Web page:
Due to these and other problems, Daikatana was delayed multiple times from its conception in early 1997 to its eventual release in 2000. By this time, numerous games based on more advanced graphical technology (such as Id Software's Quake III and Epic MegaGames' Unreal Tournament) had already been released, causing Daikatana to lag technologically in the market with its dated Quake II game engine. Additionally, its gameplay had many aspects that were widely disliked by players, such as an artificially limited number of saves per level and the presence of computer-controlled "sidekicks" who were an active impediment to the player. As a result, Daikatana garnered a mediocre-at-best reception from reviewers and users alike.

Many believe the fallout from Daikatana sidelined Romero's career in the high-end PC gaming industry for a number of years, though Romero himself has stated that he chose to make his next company, Monkeystone, drastically smaller for his own reasons. The game was a major contributing factor in the closure of Ion Storm's Dallas office. In 2009, ScrewAttack named this game the #7 bust on their "Top 10 Biggest Busts", which listed the biggest failures on gaming, due its controversial advertising and the hype that Romero built on this game, but in the end turned out to be a failure.[7] In 2010, GameTrailers ranked this game the #2 biggest gaming disappointment of the decade, citing the game's terrible AI for friend and foe alike, pushed-back release dates, controversial magazine ad, and gossip-worthy internal drama (among other things) as "the embodiment of game's industry hubris."[8]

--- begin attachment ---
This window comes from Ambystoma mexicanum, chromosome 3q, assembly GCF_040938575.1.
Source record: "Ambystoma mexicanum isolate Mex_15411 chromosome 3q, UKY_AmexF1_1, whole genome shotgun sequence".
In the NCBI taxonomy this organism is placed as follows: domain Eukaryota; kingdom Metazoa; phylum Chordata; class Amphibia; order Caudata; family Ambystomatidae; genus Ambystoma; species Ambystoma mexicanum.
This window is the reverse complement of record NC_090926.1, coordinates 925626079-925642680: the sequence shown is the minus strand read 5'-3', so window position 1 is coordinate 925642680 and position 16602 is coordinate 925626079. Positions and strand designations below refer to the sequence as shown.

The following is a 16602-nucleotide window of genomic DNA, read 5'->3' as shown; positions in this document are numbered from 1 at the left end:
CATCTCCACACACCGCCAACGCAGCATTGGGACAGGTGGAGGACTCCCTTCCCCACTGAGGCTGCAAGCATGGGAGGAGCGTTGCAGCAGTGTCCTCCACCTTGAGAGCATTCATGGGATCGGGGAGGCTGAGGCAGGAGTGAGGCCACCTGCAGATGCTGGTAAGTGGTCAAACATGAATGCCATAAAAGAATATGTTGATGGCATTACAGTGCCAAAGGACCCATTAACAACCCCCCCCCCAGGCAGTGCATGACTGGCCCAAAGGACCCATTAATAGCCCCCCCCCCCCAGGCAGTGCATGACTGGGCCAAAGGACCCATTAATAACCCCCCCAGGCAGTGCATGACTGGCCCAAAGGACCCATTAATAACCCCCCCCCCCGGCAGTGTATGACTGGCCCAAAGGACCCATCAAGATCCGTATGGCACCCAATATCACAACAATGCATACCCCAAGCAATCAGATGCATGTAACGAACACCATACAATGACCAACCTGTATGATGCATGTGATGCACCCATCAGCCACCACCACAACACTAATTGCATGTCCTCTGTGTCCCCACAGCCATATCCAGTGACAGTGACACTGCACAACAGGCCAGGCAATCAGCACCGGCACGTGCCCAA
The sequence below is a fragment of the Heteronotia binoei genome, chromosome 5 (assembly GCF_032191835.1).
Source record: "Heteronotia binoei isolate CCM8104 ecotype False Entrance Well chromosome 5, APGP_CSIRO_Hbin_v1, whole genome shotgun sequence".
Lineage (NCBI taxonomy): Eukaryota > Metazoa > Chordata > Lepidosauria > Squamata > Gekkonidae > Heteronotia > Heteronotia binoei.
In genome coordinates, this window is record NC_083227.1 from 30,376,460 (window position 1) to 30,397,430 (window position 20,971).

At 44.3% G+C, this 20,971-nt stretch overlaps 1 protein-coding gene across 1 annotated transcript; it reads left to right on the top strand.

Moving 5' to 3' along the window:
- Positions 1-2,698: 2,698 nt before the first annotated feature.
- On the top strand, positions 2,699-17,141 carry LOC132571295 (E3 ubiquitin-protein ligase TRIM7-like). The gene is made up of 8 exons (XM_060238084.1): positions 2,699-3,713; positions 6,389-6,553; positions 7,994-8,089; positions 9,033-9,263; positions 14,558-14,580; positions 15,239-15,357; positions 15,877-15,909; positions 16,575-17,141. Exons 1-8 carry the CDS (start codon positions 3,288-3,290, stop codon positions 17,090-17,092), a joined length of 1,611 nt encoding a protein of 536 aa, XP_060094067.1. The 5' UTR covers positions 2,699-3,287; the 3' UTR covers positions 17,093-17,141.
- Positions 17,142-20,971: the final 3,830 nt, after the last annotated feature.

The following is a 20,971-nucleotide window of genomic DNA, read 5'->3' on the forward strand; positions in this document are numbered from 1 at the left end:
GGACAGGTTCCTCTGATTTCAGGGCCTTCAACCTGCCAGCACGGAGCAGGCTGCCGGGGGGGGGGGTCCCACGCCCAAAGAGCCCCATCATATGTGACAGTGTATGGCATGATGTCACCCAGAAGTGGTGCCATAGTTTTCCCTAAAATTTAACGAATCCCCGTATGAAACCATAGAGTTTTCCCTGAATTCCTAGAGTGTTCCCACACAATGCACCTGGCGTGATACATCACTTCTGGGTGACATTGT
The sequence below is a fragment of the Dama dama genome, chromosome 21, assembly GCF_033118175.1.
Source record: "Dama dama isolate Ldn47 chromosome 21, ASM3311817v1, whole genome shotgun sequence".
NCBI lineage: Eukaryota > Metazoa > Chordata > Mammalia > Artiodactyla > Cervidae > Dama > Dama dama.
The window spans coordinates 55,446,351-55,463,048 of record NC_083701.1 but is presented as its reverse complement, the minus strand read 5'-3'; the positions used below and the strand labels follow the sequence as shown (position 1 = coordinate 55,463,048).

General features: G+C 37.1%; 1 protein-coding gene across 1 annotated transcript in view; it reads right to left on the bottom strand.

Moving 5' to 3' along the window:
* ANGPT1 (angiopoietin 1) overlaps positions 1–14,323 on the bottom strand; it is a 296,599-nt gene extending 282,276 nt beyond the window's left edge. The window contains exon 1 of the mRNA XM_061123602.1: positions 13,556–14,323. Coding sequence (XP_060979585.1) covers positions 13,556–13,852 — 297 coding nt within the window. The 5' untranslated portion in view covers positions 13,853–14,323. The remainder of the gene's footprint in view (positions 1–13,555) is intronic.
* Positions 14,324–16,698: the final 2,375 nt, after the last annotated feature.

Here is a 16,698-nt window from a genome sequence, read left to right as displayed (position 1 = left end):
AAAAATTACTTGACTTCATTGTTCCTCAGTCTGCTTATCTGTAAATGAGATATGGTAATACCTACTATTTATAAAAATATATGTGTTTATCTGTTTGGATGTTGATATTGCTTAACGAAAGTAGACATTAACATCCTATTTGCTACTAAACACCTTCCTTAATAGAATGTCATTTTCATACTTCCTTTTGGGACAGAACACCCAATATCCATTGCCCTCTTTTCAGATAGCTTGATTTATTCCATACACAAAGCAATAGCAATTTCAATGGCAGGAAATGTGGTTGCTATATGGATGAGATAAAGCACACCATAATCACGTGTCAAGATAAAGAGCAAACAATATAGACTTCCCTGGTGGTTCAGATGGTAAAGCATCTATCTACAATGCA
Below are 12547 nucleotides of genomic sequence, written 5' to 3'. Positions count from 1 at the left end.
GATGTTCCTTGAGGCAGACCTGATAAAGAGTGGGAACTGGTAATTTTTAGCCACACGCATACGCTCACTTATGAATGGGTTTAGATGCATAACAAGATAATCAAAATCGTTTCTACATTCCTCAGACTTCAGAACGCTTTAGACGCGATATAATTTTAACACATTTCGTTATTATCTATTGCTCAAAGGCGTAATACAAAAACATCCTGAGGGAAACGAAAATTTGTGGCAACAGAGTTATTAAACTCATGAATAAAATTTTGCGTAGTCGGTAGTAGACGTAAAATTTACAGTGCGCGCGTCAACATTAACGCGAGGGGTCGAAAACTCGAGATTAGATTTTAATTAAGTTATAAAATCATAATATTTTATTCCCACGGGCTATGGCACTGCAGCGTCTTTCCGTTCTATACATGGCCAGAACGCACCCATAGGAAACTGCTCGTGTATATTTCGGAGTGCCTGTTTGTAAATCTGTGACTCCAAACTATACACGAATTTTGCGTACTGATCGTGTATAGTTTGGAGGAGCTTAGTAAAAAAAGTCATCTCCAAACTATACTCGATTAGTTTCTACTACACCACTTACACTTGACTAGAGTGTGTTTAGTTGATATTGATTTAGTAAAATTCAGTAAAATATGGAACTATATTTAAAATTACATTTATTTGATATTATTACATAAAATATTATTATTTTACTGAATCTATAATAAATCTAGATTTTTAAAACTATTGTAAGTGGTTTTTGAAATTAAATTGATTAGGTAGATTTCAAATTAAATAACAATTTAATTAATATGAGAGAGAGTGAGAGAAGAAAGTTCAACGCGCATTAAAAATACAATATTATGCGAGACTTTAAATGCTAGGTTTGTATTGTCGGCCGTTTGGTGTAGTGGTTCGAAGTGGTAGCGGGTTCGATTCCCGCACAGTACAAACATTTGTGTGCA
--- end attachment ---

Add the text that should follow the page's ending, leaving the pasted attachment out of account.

1. ^ a b "Knee Deep in a Dream: The Story of Daikatana at Gamespot". Gamespot. Retrieved December 18 2009. 
  2. ^ Kushner, David (2003). Masters of Doom. New York: Random House Inc.. ISBN 0-375-50524-5. 
  3. ^ "We chronicle the embarrassments that the industry would rather you forgot". Games Radar. Retrieved 2007-03-22. "Worse, the game's biggest "innovation" - sidekicks whom you needed to protect - turned out to be its biggest liability, as their computer-controlled brains would diligently do whatever it took to get them killed." 
  4. ^ Michael Krantz. "Beyond Doom and Quake". Time.,10987,1101970623-137916,00.html. Retrieved July 7 2008. 
  5. ^ ""The 25 Dumbest Moments in Gaming"". Gamespy. Retrieved July 7 2008.